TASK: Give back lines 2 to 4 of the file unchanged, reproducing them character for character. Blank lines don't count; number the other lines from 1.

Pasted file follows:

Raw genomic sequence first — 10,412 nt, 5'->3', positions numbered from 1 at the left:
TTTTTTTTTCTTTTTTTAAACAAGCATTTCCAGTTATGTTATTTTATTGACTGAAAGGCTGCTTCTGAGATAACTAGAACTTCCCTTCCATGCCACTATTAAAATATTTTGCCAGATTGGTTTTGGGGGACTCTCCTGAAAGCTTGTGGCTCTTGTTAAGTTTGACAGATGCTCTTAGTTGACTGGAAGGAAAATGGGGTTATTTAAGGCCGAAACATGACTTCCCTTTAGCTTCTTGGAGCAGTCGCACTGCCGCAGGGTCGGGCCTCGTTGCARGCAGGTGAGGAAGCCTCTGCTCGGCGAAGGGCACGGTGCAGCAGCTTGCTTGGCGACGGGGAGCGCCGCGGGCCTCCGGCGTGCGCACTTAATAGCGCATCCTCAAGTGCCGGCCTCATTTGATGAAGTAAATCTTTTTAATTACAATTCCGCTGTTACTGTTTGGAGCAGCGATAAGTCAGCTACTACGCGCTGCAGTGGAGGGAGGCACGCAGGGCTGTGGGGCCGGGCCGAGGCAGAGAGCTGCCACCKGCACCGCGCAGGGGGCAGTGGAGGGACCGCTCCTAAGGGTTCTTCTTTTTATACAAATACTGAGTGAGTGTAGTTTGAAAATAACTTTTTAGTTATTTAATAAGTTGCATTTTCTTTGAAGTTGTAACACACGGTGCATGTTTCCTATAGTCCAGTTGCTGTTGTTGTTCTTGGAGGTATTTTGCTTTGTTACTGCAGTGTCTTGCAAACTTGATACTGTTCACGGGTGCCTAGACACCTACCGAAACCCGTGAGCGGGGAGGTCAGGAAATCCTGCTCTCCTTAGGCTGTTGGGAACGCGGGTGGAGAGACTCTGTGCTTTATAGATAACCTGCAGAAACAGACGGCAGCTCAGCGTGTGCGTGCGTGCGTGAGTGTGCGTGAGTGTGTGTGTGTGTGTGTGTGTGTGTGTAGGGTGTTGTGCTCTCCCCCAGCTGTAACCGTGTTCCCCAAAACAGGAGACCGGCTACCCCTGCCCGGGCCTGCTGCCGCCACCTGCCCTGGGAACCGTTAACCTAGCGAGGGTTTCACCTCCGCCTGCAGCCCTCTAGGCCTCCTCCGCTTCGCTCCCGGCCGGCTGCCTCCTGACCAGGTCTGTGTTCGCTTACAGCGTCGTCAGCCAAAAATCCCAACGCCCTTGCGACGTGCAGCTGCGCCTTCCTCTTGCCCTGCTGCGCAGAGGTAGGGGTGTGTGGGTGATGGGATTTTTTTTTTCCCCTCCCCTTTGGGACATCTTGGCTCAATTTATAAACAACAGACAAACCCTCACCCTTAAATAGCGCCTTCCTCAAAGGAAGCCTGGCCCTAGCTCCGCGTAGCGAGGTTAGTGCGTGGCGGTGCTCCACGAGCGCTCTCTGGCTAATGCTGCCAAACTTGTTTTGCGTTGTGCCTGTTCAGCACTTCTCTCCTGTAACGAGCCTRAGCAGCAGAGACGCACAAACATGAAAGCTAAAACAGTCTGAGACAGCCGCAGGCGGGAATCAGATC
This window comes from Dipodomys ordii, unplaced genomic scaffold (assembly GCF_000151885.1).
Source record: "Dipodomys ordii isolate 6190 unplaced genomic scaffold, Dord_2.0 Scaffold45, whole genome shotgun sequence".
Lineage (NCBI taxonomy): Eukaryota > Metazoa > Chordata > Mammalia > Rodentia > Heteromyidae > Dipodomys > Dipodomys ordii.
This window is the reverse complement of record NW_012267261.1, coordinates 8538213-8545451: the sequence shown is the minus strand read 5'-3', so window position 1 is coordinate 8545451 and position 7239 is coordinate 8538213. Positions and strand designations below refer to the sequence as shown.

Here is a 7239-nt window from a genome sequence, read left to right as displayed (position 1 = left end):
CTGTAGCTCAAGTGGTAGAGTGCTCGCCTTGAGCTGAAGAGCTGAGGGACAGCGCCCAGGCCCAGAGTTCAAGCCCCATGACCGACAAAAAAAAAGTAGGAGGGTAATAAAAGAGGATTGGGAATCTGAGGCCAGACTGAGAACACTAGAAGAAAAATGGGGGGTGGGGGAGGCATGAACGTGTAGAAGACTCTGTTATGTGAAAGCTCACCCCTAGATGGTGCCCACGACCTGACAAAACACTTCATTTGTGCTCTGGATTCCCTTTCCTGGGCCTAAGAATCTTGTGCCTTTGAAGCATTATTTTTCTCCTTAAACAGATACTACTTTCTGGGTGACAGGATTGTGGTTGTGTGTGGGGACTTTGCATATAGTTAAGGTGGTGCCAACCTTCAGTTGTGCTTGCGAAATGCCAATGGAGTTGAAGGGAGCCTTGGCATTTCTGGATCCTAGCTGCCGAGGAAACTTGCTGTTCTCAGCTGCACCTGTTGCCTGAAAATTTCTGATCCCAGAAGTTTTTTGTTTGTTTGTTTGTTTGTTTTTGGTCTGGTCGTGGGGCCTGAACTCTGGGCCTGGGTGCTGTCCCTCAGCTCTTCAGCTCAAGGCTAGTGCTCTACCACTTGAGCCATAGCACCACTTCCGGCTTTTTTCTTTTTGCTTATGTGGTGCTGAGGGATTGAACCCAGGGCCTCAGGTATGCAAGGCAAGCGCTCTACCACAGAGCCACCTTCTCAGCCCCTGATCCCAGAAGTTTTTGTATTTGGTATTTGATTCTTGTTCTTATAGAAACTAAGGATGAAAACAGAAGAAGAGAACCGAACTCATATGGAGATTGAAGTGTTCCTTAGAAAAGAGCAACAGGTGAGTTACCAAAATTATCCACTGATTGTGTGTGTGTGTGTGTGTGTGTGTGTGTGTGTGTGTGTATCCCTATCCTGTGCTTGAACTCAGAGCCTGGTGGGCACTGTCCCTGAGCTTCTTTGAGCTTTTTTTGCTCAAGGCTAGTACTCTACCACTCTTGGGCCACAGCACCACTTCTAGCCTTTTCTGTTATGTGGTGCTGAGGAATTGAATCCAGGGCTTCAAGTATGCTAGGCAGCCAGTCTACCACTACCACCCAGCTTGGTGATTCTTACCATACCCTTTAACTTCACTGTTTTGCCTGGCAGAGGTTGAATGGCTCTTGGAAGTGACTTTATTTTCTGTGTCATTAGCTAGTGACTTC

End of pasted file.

TTTTTTTTTCTTTTTTTAAACAAGCATTTCCAGTTATGTTATTTTATTGACTGAAAGGCTGCTTCTGAGATAACTAGAACTTCCCTTCCATGCCACTATTAAAATATTTTGCCAGATTGGTTTTGGGGGACTCTCCTGAAAGCTTGTGGCTCTTGTTAAGTTTGACAGATGCTCTTAGTTGACTGGAAGGAAAATGGGGTTATTTAAGGCCGAAACATGACTTCCCTTTAGCTTCTTGGAGCAGTCGCACTGCCGCAGGGTCGGGCCTCGTTGCARGCAGGTGAGGAAGCCTCTGCTCGGCGAAGGGCACGGTGCAGCAGCTTGCTTGGCGACGGGGAGCGCCGCGGGCCTCCGGCGTGCGCACTTAATAGCGCATCCTCAAGTGCCGGCCTCATTTGATGAAGTAAATCTTTTTAATTACAATTCCGCTGTTACTGTTTGGAGCAGCGATAAGTCAGCTACTACGCGCTGCAGTGGAGGGAGGCACGCAGGGCTGTGGGGCCGGGCCGAGGCAGAGAGCTGCCACCKGCACCGCGCAGGGGGCAGTGGAGGGACCGCTCCTAAGGGTTCTTCTTTTTATACAAATACTGAGTGAGTGTAGTTTGAAAATAACTTTTTAGTTATTTAATAAGTTGCATTTTCTTTGAAGTTGTAACACACGGTGCATGTTTCCTATAGTCCAGTTGCTGTTGTTGTTCTTGGAGGTATTTTGCTTTGTTACTGCAGTGTCTTGCAAACTTGATACTGTTCACGGGTGCCTAGACACCTACCGAAACCCGTGAGCGGGGAGGTCAGGAAATCCTGCTCTCCTTAGGCTGTTGGGAACGCGGGTGGAGAGACTCTGTGCTTTATAGATAACCTGCAGAAACAGACGGCAGCTCAGCGTGTGCGTGCGTGCGTGAGTGTGCGTGAGTGTGTGTGTGTGTGTGTGTGTGTGTGTAGGGTGTTGTGCTCTCCCCCAGCTGTAACCGTGTTCCCCAAAACAGGAGACCGGCTACCCCTGCCCGGGCCTGCTGCCGCCACCTGCCCTGGGAACCGTTAACCTAGCGAGGGTTTCACCTCCGCCTGCAGCCCTCTAGGCCTCCTCCGCTTCGCTCCCGGCCGGCTGCCTCCTGACCAGGTCTGTGTTCGCTTACAGCGTCGTCAGCCAAAAATCCCAACGCCCTTGCGACGTGCAGCTGCGCCTTCCTCTTGCCCTGCTGCGCAGAGGTAGGGGTGTGTGGGTGATGGGATTTTTTTTTTCCCCTCCCCTTTGGGACATCTTGGCTCAATTTATAAACAACAGACAAACCCTCACCCTTAAATAGCGCCTTCCTCAAAGGAAGCCTGGCCCTAGCTCCGCGTAGCGAGGTTAGTGCGTGGCGGTGCTCCACGAGCGCTCTCTGGCTAATGCTGCCAAACTTGTTTTGCGTTGTGCCTGTTCAGCACTTCTCTCCTGTAACGAGCCTRAGCAGCAGAGACGCACAAACATGAAAGCTAAAACAGTCTGAGACAGCCGCAGGCGGGAATCAGATC
This window comes from Dipodomys ordii, unplaced genomic scaffold (assembly GCF_000151885.1).
Source record: "Dipodomys ordii isolate 6190 unplaced genomic scaffold, Dord_2.0 Scaffold45, whole genome shotgun sequence".